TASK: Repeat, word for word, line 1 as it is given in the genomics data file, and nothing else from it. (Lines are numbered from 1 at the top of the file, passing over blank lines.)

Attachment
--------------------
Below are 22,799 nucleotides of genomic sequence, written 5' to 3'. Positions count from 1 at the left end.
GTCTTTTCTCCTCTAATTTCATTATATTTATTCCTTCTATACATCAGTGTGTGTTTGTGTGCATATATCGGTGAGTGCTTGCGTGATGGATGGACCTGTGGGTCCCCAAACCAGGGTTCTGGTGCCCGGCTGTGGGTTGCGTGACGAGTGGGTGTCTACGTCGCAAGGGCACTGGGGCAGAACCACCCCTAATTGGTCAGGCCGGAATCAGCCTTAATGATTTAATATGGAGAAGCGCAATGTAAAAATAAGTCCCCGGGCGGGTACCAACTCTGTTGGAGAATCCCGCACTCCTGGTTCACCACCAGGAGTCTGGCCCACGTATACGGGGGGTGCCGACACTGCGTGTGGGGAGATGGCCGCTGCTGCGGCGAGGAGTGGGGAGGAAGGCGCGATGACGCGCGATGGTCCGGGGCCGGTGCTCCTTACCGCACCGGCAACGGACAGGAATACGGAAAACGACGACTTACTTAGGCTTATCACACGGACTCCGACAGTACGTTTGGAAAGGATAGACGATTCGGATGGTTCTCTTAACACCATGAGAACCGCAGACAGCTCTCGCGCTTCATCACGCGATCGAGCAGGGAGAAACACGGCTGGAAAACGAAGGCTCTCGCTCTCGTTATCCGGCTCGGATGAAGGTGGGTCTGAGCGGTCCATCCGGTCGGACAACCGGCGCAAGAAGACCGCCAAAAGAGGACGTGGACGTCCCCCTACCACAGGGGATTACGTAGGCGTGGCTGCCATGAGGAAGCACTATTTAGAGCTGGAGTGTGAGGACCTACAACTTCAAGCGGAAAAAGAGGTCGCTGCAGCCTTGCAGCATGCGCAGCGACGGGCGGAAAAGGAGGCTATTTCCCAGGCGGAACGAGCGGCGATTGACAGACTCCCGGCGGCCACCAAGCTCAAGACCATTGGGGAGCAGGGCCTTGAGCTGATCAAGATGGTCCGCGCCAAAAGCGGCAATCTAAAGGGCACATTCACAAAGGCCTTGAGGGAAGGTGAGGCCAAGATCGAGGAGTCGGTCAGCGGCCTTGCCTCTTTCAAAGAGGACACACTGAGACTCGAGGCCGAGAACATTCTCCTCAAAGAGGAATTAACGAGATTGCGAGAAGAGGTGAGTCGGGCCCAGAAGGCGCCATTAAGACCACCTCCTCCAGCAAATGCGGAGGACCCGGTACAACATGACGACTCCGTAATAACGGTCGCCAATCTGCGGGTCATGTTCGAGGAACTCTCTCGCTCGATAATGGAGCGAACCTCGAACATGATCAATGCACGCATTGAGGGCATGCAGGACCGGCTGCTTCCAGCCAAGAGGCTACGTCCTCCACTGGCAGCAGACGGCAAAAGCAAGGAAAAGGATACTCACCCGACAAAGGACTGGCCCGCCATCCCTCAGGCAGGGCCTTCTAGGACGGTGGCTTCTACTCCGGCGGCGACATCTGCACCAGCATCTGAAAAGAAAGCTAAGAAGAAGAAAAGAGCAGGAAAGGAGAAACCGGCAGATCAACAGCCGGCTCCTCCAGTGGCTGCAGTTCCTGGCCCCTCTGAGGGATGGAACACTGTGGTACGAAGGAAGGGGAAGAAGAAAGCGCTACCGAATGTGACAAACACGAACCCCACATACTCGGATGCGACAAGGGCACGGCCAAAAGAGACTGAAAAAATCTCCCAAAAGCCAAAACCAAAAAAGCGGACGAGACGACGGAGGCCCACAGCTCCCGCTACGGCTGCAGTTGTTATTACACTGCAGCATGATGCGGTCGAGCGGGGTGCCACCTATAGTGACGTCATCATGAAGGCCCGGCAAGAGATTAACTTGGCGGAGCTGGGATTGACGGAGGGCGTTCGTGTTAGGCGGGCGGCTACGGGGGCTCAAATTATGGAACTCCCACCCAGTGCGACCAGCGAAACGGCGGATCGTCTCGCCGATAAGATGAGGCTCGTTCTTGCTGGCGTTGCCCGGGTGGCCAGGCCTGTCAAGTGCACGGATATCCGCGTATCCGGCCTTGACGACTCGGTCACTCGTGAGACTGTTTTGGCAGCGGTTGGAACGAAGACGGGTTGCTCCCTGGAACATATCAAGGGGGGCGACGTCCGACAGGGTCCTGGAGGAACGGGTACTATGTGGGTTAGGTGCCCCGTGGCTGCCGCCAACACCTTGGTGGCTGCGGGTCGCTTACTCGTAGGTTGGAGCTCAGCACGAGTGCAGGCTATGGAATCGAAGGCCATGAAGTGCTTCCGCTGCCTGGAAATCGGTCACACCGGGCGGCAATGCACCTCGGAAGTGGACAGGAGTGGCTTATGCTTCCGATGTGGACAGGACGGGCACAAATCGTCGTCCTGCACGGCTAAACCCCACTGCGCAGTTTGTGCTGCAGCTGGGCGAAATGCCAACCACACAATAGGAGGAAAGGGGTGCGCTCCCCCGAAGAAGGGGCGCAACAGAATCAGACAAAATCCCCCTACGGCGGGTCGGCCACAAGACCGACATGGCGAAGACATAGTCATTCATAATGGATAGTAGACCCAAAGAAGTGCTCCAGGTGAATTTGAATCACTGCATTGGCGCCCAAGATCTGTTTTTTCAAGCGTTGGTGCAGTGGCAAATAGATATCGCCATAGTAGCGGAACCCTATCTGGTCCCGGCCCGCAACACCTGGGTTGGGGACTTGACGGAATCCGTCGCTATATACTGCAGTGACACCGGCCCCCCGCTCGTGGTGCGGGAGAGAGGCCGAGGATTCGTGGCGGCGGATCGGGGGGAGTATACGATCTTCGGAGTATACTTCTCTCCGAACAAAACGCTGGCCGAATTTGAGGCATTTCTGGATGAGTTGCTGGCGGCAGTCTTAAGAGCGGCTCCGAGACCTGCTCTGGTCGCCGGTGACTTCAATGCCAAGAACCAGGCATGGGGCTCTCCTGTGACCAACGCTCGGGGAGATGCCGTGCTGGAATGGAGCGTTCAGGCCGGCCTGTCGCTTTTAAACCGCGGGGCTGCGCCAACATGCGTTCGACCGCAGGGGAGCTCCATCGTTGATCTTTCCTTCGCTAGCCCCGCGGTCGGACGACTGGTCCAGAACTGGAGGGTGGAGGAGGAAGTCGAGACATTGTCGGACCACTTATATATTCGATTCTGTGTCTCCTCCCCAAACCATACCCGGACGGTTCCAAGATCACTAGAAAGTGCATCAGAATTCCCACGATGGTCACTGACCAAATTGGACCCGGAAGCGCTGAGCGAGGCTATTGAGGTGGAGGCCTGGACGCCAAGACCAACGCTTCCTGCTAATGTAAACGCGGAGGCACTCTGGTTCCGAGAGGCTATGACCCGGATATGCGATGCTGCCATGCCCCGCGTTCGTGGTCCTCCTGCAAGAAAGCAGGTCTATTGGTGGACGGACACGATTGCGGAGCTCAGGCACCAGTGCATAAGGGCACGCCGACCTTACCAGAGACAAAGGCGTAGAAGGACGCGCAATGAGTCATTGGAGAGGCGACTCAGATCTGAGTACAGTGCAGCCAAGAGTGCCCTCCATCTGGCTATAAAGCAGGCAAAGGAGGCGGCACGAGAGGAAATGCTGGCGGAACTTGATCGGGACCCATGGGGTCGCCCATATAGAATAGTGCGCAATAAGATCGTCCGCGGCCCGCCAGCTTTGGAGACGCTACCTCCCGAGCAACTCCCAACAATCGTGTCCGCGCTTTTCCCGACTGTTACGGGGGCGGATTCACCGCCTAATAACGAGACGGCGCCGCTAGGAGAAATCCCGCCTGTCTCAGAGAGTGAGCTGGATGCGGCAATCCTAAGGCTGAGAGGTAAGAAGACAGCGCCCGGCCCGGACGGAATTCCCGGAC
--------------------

Below are 22,799 nucleotides of genomic sequence, written 5' to 3'. Positions count from 1 at the left end.